As it stands now - here's what you can do after reading this.
After the latest report of the Intergovernmental Panel on Climate Change (IPCC) last month, one can easily sense a weak response. With everything else in the news, it's easy to focus on potentially imminent threats, like the Delta coronavirus. But the threat of the climate crisis is increasingly becoming a part of our daily lives — and it's only going to get worse. p>
As a result of inappropriate measures over the past few decades, the next 30 years will see more extreme weather and warmer temperatures of at least 1.5°C, no matter what we do. But - a very important step - it is now there to decide whether the future is even worse than the ominous predictions of the Intergovernmental Panel on Climate Change. Professor Michael E. Mann, a leading climate scientist at Penn State University who has been an advocate of recognizing and combating climate change, says Mann. "How bad it is that we are willing to allow this to happen." Manb explained how climate deniers have changed their tactics in recent years and that there is no need to worry about that, it shows that it is too late for our actions. To be effective, there have also been concerted efforts to focus on people rather than responding to the biggest pollutants. But if we want to have a chance for a better climate in the future, combining individual and team work is the only way forward.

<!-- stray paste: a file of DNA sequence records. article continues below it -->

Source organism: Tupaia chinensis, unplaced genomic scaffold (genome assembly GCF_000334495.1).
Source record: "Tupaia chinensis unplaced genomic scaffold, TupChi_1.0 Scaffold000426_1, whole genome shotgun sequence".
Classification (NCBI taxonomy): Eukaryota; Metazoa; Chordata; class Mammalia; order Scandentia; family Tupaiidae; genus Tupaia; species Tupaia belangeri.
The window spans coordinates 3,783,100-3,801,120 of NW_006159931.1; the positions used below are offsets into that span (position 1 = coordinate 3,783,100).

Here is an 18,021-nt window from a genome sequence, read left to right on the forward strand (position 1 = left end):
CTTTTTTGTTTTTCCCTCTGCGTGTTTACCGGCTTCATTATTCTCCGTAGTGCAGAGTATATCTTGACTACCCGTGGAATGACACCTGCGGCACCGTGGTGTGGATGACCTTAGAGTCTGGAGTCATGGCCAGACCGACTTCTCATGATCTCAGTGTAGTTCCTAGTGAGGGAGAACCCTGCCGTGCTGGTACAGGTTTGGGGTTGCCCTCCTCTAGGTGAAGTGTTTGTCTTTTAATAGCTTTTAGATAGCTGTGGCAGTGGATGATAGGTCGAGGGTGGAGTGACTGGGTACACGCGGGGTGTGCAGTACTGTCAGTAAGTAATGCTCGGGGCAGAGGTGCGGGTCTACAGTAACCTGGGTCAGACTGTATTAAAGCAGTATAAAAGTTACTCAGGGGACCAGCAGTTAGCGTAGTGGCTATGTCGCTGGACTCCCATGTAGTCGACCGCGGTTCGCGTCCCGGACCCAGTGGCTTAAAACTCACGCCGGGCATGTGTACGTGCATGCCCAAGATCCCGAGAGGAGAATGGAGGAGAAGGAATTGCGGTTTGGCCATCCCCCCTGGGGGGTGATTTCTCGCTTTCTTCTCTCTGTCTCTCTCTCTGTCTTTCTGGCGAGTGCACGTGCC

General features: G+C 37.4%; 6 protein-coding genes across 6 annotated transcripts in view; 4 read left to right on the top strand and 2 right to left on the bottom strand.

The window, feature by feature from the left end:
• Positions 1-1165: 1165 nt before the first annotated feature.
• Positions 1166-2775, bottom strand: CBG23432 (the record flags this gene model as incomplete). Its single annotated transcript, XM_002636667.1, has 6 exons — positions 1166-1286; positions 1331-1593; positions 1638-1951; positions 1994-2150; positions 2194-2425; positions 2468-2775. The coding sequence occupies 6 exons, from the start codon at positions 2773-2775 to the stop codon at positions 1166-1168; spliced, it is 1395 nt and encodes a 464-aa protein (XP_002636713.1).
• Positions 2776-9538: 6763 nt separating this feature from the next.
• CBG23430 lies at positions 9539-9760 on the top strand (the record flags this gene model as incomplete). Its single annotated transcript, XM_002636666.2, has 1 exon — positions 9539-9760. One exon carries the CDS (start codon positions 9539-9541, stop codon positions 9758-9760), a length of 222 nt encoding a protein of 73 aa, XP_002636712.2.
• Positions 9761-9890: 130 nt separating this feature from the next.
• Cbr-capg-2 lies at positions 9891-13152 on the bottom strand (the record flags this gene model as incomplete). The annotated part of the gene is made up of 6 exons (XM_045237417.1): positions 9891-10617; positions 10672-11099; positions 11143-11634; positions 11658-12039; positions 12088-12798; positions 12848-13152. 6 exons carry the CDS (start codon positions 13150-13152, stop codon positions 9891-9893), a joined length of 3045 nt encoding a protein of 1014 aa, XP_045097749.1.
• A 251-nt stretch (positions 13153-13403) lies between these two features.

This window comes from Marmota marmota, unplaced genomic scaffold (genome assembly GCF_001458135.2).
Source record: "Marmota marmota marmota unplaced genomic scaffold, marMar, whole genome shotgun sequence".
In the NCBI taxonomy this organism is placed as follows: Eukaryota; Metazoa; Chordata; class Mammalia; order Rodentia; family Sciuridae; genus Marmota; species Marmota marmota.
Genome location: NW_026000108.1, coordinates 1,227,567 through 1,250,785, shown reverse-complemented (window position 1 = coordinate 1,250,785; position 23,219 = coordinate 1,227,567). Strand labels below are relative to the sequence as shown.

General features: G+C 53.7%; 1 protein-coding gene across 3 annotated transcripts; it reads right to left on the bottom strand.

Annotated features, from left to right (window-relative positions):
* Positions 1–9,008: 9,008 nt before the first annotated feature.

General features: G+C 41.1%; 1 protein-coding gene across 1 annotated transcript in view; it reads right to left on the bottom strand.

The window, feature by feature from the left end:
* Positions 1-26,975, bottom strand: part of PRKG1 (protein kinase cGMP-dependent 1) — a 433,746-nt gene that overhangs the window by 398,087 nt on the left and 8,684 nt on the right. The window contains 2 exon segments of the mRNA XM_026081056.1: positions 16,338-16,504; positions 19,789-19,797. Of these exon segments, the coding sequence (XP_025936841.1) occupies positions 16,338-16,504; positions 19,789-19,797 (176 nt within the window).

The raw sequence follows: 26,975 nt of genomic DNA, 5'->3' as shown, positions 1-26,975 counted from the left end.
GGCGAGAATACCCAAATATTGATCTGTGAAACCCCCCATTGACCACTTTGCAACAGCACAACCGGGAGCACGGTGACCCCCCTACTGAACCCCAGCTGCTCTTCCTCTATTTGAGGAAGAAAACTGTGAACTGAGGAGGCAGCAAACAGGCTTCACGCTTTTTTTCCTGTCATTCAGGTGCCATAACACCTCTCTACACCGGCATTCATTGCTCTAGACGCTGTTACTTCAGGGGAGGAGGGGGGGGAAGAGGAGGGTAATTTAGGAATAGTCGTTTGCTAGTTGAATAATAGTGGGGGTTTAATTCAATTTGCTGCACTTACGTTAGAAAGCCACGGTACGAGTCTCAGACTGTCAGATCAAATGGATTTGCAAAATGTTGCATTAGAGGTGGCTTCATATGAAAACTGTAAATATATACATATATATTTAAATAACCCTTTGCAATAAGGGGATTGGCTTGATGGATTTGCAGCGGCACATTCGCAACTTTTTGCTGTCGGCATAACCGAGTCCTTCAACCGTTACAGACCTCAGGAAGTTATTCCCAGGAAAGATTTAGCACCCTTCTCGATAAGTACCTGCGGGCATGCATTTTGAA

“We all need to do what we can to improve our environment.” Reduce the impact, we say, which is in many cases the things that make us healthier and save us money, but the most important thing we can do is use our voice with all Possible way - even water and make weather a part of our daily conversation so there is more public awareness and pressure on our policy makers to do the right thing. p> Advertising
So, if you're not ready to give in to a terrible climate future, here are some tips to do a lot - start with the things you can do as soon as possible, of course, there is no one-size-fits-all approach, and everyone should Work in their own circumstances - but each engagement is a step in the right direction. p>
Changing the Conversation
Unprecedented fires, floods, cold weather and "virtually impossible" thermal domes are taking place they are becoming familiar. Its effects are no longer visible in the future - we are already drowning in the consequences of the climate crisis. Severe weather and natural disasters, clearly attributable to human activities, are new normals and will be (if not more) for decades to come. p>
These events are the most exciting topic of conversation. it's not. , but could be working towards a solution. The old adage “Everyone talks about the weather, but no one does anything about it” was true, but now we know that people can do something about it. So, in the first step, if you find valuable information, share it with friends, family, neighbors, co-workers, social media, and anyone else. Asking questions, sharing ideas, and engaging in conversation are all ways to motivate yourself and others. p>